It's been around at the core of a great character for so long that I think we're probably all used to it, and to be fair, it's not really a plot point that's unique to Spidey. In the early '60s, when the possibilities of the Atomic Age were at the apex of their pop-cultural relevance, it seemed like everybody was getting a heaping handful of rads dropped into their situation. The Fantastic Four got their powers from cosmic rays, the Hulk got an overdose of gamma radiation, and it's honestly surprising that Thor's hammer was made of Uru and not uranium. Spider-Man, though, has always been the one that sticks out.

Maybe it's just because there's that weird intermediary of the spider becoming radioactive and then passing that on to Peter, but it's so weird that "bitten by a radioactive _____" has become shorthand for the strangeness of comic book origin stories. There have even been attempts to retcon it away, including one pretty notable story where it was explained that the spider was a mystical animal totem spirit that just happened to be radioactive, which is arguably the only way to make it even goofier than it already was. That said, it's also pretty baseline for the superhero genre's nebulous understanding of both radioactivity and spider-bites. If you can deal with that, then 90 percent of the oddball tropes that come along with the genre are going to be just fine.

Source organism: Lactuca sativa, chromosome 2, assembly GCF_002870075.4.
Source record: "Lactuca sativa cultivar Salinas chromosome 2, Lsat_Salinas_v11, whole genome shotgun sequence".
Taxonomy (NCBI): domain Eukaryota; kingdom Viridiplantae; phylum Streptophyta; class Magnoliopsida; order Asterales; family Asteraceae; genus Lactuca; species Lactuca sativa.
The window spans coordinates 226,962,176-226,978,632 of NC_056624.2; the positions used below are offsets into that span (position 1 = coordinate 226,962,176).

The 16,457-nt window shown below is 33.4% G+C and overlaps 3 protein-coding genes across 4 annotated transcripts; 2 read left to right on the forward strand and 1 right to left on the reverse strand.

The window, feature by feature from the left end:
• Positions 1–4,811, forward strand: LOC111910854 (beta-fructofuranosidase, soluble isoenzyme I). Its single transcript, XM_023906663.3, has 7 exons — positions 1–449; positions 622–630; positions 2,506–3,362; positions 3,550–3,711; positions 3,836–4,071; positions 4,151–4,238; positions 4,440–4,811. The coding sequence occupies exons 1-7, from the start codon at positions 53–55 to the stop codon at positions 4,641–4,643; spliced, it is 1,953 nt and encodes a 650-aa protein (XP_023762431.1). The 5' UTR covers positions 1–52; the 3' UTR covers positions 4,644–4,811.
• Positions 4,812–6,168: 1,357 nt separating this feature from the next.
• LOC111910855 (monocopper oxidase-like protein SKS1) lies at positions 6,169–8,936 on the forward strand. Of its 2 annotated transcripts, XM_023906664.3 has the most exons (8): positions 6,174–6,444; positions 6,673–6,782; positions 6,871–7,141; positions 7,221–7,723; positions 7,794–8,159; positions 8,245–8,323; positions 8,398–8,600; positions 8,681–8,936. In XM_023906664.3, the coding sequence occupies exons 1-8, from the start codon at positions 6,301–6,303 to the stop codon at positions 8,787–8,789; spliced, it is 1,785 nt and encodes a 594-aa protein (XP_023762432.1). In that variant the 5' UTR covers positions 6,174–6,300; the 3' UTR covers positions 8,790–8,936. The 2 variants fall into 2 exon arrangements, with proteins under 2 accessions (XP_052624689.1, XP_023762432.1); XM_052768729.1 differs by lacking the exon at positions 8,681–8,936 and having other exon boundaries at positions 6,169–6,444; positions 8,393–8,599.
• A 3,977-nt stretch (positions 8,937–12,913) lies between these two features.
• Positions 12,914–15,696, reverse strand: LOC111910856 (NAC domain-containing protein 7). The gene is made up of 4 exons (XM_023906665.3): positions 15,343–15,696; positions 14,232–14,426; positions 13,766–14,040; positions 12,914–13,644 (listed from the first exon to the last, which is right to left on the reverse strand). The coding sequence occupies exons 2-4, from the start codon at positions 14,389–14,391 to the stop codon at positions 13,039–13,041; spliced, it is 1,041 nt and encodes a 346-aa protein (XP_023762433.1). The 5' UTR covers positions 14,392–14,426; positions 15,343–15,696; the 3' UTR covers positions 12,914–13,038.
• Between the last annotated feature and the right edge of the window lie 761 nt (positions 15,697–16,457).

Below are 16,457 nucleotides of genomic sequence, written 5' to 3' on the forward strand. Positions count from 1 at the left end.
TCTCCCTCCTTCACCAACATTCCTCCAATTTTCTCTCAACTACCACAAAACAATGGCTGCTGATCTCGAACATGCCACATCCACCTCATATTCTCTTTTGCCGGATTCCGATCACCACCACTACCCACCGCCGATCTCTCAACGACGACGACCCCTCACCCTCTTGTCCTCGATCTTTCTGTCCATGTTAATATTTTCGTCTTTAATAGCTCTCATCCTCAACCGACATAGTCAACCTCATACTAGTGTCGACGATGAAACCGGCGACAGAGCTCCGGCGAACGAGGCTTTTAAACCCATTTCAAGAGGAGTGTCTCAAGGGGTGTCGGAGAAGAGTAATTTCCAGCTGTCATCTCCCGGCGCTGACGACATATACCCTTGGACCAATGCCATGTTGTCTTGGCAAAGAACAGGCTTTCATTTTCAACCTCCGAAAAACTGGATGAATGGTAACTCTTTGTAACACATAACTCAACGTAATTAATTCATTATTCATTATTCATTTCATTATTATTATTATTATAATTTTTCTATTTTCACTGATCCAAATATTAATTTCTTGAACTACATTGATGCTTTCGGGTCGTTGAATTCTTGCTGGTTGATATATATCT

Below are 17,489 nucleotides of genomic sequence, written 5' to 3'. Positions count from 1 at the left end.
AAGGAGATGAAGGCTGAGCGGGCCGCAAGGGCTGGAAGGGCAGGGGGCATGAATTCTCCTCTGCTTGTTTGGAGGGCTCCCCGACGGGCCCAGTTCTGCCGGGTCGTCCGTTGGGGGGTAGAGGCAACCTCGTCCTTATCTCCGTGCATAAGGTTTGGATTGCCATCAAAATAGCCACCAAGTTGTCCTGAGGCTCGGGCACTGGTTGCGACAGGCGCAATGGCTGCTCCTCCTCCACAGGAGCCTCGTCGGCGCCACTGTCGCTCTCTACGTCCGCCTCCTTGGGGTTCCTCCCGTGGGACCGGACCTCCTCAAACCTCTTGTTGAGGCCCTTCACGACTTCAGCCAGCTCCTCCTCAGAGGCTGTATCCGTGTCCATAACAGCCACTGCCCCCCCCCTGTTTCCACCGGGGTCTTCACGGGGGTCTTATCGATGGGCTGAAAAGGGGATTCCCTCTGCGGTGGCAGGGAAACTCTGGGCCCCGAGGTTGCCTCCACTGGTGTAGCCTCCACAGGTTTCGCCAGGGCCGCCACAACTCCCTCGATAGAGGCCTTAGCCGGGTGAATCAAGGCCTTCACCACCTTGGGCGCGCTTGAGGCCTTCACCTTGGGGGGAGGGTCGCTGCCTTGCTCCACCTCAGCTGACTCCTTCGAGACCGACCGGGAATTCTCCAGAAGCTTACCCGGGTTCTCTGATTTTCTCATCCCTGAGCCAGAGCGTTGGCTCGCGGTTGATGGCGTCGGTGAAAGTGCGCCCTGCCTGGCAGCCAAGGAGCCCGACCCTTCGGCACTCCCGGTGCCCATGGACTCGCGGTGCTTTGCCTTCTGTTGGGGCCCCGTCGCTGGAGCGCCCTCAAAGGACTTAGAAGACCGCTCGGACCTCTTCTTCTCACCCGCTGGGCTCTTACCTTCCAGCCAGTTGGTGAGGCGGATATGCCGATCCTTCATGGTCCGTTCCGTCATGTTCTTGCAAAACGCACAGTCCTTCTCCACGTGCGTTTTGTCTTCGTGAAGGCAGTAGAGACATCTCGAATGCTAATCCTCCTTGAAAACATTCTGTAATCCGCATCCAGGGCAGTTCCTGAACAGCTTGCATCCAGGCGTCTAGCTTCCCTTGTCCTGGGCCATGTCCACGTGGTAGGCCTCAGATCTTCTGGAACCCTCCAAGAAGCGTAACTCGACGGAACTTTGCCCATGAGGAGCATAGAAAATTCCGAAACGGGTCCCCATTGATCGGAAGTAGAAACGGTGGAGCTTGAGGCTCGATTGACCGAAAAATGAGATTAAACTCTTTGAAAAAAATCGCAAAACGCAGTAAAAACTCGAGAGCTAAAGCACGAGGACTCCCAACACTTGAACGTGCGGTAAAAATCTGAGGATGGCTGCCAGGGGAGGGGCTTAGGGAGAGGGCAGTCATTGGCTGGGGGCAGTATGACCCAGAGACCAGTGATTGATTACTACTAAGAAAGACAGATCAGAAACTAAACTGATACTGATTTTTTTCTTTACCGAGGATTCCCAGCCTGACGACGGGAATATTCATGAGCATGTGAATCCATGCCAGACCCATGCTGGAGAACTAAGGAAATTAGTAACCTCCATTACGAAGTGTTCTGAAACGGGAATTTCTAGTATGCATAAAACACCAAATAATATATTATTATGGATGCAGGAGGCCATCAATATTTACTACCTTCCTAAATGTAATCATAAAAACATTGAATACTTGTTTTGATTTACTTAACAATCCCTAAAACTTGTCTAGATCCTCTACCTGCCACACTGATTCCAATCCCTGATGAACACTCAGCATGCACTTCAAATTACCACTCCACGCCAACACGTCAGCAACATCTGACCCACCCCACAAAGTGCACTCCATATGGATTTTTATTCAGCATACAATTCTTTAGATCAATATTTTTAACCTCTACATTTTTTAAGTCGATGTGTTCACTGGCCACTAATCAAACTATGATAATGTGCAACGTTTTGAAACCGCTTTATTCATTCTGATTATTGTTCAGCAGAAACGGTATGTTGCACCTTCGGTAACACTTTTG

Hitman

Speaking of bug bites and radiation, we have Tommy Monaghan. As Hitman, he was arguably the single best new character that DC had in the '90s, and the only reason that's even "arguable" is that he's up against folks like Jack Knight, Harley Quinn, Impulse, and the Superboy who wore a leather jacket. The '90s were a golden age, folks, and never let anyone who's grumpy about belt pouches tell you differently.

Anyway, while Tommy's adventures as a hired killer with a conscience made for some of the best stories of the decade — standing right up there with Preacher as some of Garth Ennis's best writing work, with amazingly expressive art for all 60 issues by John McCrea — that origin story is… well. Remember what I said about how the '90s ruled? The flip side to that is stuff like Bloodlines.